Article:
32 Years After the ADA, People with Disabilities Still Are Left Behind in Faith Institutions

An African American woman in a wheelchair looking up a flight of stairsJuly is Disability Pride Month. It commemorates the passage of the Americans with Disabilities Act (ADA) on July 26, 1990. The ADA is a milestone civil rights law that prohibits discrimination against individuals with disabilities in all areas of public life, including employment, education, transportation, and all public and private places that are open to the general public. However, mosques, synagogues, churches, and other religious institutions are largely exempt from ADA regulations.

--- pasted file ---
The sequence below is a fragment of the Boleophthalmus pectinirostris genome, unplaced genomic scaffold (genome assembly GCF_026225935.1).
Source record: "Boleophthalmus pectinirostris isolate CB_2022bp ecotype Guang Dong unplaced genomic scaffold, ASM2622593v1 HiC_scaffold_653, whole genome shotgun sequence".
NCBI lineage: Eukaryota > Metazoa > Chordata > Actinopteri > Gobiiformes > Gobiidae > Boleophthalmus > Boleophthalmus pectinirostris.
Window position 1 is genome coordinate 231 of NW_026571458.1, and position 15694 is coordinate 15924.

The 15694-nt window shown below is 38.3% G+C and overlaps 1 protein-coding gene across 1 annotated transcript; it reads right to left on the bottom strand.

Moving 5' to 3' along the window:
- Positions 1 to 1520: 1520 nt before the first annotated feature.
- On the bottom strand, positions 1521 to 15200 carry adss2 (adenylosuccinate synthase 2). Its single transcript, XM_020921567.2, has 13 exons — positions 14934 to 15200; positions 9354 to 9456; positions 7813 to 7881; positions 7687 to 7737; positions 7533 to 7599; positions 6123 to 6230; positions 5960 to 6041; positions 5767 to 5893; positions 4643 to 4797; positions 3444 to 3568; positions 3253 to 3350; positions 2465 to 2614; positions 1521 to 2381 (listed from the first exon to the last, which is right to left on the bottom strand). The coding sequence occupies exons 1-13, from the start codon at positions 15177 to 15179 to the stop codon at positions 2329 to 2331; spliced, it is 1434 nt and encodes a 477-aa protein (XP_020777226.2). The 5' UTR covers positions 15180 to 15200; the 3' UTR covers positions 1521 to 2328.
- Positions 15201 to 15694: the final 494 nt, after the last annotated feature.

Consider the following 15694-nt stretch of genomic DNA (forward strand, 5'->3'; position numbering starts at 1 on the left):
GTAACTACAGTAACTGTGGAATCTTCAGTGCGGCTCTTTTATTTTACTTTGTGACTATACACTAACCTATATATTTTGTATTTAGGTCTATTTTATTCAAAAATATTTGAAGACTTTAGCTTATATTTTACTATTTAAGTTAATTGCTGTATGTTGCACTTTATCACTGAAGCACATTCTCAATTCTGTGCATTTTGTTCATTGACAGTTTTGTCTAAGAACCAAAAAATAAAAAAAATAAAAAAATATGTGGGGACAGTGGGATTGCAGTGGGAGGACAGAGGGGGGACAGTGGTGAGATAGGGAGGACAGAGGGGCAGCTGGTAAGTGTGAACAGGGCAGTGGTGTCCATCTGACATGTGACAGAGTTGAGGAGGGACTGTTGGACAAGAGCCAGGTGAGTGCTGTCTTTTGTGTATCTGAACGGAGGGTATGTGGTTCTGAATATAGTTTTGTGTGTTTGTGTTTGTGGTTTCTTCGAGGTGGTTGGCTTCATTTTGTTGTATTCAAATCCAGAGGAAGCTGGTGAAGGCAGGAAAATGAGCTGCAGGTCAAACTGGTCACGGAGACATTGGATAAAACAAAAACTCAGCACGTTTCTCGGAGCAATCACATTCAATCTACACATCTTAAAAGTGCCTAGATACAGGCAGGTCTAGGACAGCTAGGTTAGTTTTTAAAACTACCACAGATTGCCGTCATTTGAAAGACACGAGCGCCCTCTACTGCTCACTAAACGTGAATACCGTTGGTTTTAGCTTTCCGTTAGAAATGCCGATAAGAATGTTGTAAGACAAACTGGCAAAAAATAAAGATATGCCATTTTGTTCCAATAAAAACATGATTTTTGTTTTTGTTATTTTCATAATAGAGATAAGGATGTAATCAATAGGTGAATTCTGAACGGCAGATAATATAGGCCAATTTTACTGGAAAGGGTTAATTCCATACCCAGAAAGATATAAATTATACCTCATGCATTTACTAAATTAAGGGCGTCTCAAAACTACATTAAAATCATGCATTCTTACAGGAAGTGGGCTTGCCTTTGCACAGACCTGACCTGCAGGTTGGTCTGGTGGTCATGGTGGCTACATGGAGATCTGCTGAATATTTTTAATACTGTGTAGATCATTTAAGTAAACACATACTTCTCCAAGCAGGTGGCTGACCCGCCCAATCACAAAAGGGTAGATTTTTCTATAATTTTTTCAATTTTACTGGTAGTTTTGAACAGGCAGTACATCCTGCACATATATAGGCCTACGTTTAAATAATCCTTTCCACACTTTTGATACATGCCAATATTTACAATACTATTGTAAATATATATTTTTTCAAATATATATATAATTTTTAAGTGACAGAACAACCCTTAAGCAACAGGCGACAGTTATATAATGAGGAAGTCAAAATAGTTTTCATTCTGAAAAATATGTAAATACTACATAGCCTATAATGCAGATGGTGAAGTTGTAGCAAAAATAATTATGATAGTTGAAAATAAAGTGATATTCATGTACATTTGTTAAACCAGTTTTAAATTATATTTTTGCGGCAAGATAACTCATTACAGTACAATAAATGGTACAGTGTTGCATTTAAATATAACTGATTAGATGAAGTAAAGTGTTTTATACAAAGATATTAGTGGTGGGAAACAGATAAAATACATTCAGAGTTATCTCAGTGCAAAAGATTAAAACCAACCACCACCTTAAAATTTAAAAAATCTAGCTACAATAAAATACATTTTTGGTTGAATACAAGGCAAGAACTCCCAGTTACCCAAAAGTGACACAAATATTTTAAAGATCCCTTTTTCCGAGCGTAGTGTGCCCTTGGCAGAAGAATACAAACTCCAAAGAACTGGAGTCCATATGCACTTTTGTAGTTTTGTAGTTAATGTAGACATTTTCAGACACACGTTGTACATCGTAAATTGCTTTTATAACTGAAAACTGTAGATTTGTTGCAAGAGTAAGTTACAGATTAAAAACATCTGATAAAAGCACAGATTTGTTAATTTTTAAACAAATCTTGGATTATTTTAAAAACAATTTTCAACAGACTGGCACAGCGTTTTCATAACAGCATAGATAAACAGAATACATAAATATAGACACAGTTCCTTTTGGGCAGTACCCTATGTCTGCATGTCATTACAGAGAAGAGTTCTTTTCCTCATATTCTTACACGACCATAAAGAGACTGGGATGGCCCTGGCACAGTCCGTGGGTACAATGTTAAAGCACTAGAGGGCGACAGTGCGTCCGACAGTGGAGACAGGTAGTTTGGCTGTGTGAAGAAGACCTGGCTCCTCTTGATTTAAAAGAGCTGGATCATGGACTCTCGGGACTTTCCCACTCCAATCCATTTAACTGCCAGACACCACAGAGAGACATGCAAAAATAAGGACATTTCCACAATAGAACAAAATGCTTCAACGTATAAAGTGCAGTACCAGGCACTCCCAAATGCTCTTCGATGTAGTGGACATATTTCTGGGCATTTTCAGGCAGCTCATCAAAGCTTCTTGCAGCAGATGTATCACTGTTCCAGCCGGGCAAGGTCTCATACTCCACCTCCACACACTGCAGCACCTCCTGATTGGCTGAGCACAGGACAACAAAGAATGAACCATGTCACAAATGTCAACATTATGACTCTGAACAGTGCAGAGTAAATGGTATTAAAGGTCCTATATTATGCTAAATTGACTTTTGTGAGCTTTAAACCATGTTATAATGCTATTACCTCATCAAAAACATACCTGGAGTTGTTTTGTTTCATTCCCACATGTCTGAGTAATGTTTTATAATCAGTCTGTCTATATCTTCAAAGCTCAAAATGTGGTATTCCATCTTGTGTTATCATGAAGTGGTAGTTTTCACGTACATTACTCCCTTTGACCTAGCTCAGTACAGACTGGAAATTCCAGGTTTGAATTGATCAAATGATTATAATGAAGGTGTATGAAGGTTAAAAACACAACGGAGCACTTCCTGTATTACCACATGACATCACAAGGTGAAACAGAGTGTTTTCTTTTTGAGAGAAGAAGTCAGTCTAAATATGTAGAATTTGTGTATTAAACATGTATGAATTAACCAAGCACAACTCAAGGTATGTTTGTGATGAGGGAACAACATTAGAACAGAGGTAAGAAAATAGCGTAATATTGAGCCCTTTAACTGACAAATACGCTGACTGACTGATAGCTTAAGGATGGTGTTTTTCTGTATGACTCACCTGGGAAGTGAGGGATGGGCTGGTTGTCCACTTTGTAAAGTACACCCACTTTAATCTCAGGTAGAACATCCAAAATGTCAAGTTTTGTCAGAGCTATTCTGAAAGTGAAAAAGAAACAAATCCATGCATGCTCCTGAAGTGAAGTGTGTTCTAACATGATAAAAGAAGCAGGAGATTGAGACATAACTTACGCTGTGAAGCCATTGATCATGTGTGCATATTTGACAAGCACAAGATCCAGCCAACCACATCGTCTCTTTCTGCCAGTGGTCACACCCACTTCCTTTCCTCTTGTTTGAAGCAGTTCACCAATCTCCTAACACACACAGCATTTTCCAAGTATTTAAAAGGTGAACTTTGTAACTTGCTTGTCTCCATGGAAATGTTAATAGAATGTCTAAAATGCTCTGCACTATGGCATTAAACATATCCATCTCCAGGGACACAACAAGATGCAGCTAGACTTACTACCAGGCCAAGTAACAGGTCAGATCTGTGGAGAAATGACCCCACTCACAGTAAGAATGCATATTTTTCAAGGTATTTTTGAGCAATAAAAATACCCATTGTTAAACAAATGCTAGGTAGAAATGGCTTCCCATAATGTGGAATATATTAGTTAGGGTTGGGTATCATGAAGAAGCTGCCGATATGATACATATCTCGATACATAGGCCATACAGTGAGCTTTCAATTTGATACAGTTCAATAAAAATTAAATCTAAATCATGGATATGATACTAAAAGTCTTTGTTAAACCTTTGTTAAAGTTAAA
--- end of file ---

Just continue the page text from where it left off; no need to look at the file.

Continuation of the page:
Courts have upheld this exemption because requiring religious institutions to follow ADA regulations and allowing the government to take enforcement action against them could go against the First Amendment. Exempting religious organizations from the ADA’s equal access standards allows them to erect structures and deliver activities according to their religious convictions. Unfortunately, this means disabled people can be denied accommodations such as curb cuts, special parking spaces, ramps, elevators, just to name a few.

We invited two people with disabilities to describe the consequences of the ADA’s exemption for religious organizations and the exemption’s impact on their lives, the lives of others, and their communities. [continue reading…]

Have You Seen The New Disability Pride Flag?

2021 Disability pride flag with five stripes

2021 Disability Pride Flag